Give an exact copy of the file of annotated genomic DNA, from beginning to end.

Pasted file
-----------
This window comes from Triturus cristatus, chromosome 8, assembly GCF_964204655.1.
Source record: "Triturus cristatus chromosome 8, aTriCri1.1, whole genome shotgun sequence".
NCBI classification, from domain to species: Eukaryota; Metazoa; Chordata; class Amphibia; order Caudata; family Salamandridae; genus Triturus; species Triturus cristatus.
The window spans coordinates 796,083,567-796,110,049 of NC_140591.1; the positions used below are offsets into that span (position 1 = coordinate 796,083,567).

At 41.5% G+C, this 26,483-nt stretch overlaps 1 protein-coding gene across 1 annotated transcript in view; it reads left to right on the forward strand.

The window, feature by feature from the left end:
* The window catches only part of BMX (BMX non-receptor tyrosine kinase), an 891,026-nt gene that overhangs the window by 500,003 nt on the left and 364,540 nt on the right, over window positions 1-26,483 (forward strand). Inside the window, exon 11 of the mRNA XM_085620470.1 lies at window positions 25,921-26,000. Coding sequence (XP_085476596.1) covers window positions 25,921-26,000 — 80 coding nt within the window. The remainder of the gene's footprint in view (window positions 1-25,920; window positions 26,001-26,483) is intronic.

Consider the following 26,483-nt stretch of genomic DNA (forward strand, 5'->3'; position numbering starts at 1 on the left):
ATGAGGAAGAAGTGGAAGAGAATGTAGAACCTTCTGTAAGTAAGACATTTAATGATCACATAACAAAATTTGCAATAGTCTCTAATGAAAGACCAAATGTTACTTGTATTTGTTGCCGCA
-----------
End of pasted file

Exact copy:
This window comes from Triturus cristatus, chromosome 8, assembly GCF_964204655.1.
Source record: "Triturus cristatus chromosome 8, aTriCri1.1, whole genome shotgun sequence".
NCBI classification, from domain to species: Eukaryota; Metazoa; Chordata; class Amphibia; order Caudata; family Salamandridae; genus Triturus; species Triturus cristatus.
The window spans coordinates 796,083,567-796,110,049 of NC_140591.1; the positions used below are offsets into that span (position 1 = coordinate 796,083,567).

At 41.5% G+C, this 26,483-nt stretch overlaps 1 protein-coding gene across 1 annotated transcript in view; it reads left to right on the forward strand.

The window, feature by feature from the left end:
* The window catches only part of BMX (BMX non-receptor tyrosine kinase), an 891,026-nt gene that overhangs the window by 500,003 nt on the left and 364,540 nt on the right, over window positions 1-26,483 (forward strand). Inside the window, exon 11 of the mRNA XM_085620470.1 lies at window positions 25,921-26,000. Coding sequence (XP_085476596.1) covers window positions 25,921-26,000 — 80 coding nt within the window. The remainder of the gene's footprint in view (window positions 1-25,920; window positions 26,001-26,483) is intronic.

Consider the following 26,483-nt stretch of genomic DNA (forward strand, 5'->3'; position numbering starts at 1 on the left):
ATGAGGAAGAAGTGGAAGAGAATGTAGAACCTTCTGTAAGTAAGACATTTAATGATCACATAACAAAATTTGCAATAGTCTCTAATGAAAGACCAAATGTTACTTGTATTTGTTGCCGCA